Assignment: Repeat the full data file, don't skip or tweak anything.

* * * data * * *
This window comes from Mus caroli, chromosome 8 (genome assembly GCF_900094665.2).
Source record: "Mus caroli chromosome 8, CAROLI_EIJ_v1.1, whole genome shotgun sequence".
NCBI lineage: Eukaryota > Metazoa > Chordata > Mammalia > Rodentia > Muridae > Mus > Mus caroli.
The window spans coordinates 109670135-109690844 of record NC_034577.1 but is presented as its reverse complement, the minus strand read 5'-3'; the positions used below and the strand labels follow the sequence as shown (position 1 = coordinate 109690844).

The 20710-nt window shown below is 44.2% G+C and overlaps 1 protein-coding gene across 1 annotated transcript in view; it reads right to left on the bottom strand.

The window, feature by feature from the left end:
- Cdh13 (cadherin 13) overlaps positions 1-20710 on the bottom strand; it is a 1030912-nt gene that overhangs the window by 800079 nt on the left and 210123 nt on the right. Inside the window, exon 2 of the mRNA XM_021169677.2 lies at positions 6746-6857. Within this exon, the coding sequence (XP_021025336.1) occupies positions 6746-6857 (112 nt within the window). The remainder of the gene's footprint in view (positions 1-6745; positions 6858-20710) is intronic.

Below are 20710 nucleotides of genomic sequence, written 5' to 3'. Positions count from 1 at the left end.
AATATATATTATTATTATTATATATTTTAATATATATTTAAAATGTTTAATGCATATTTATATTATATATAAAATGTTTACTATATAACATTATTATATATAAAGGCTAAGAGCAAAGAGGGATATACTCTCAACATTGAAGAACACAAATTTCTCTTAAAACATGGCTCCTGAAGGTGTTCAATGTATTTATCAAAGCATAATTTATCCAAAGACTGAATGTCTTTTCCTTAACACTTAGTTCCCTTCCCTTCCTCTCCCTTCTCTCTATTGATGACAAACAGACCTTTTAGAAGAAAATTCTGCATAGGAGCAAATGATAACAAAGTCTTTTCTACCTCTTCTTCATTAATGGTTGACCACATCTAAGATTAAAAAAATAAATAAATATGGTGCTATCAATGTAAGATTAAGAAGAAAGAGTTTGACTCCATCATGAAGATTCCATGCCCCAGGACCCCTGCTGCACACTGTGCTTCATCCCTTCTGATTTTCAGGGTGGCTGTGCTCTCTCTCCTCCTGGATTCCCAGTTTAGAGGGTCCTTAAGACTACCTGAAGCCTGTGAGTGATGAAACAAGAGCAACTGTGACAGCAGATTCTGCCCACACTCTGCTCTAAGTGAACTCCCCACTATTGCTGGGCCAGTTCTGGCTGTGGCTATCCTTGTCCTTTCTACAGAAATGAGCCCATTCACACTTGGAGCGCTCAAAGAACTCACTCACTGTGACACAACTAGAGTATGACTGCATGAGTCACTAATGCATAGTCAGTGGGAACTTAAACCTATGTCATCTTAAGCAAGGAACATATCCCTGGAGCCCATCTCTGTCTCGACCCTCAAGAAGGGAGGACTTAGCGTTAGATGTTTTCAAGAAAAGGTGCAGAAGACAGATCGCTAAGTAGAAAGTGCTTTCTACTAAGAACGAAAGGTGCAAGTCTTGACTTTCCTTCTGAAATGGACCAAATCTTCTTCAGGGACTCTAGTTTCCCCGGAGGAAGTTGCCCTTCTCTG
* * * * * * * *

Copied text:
This window comes from Mus caroli, chromosome 8 (genome assembly GCF_900094665.2).
Source record: "Mus caroli chromosome 8, CAROLI_EIJ_v1.1, whole genome shotgun sequence".
NCBI lineage: Eukaryota > Metazoa > Chordata > Mammalia > Rodentia > Muridae > Mus > Mus caroli.
The window spans coordinates 109670135-109690844 of record NC_034577.1 but is presented as its reverse complement, the minus strand read 5'-3'; the positions used below and the strand labels follow the sequence as shown (position 1 = coordinate 109690844).

The 20710-nt window shown below is 44.2% G+C and overlaps 1 protein-coding gene across 1 annotated transcript in view; it reads right to left on the bottom strand.

The window, feature by feature from the left end:
- Cdh13 (cadherin 13) overlaps positions 1-20710 on the bottom strand; it is a 1030912-nt gene that overhangs the window by 800079 nt on the left and 210123 nt on the right. Inside the window, exon 2 of the mRNA XM_021169677.2 lies at positions 6746-6857. Within this exon, the coding sequence (XP_021025336.1) occupies positions 6746-6857 (112 nt within the window). The remainder of the gene's footprint in view (positions 1-6745; positions 6858-20710) is intronic.

Below are 20710 nucleotides of genomic sequence, written 5' to 3'. Positions count from 1 at the left end.
AATATATATTATTATTATTATATATTTTAATATATATTTAAAATGTTTAATGCATATTTATATTATATATAAAATGTTTACTATATAACATTATTATATATAAAGGCTAAGAGCAAAGAGGGATATACTCTCAACATTGAAGAACACAAATTTCTCTTAAAACATGGCTCCTGAAGGTGTTCAATGTATTTATCAAAGCATAATTTATCCAAAGACTGAATGTCTTTTCCTTAACACTTAGTTCCCTTCCCTTCCTCTCCCTTCTCTCTATTGATGACAAACAGACCTTTTAGAAGAAAATTCTGCATAGGAGCAAATGATAACAAAGTCTTTTCTACCTCTTCTTCATTAATGGTTGACCACATCTAAGATTAAAAAAATAAATAAATATGGTGCTATCAATGTAAGATTAAGAAGAAAGAGTTTGACTCCATCATGAAGATTCCATGCCCCAGGACCCCTGCTGCACACTGTGCTTCATCCCTTCTGATTTTCAGGGTGGCTGTGCTCTCTCTCCTCCTGGATTCCCAGTTTAGAGGGTCCTTAAGACTACCTGAAGCCTGTGAGTGATGAAACAAGAGCAACTGTGACAGCAGATTCTGCCCACACTCTGCTCTAAGTGAACTCCCCACTATTGCTGGGCCAGTTCTGGCTGTGGCTATCCTTGTCCTTTCTACAGAAATGAGCCCATTCACACTTGGAGCGCTCAAAGAACTCACTCACTGTGACACAACTAGAGTATGACTGCATGAGTCACTAATGCATAGTCAGTGGGAACTTAAACCTATGTCATCTTAAGCAAGGAACATATCCCTGGAGCCCATCTCTGTCTCGACCCTCAAGAAGGGAGGACTTAGCGTTAGATGTTTTCAAGAAAAGGTGCAGAAGACAGATCGCTAAGTAGAAAGTGCTTTCTACTAAGAACGAAAGGTGCAAGTCTTGACTTTCCTTCTGAAATGGACCAAATCTTCTTCAGGGACTCTAGTTTCCCCGGAGGAAGTTGCCCTTCTCTG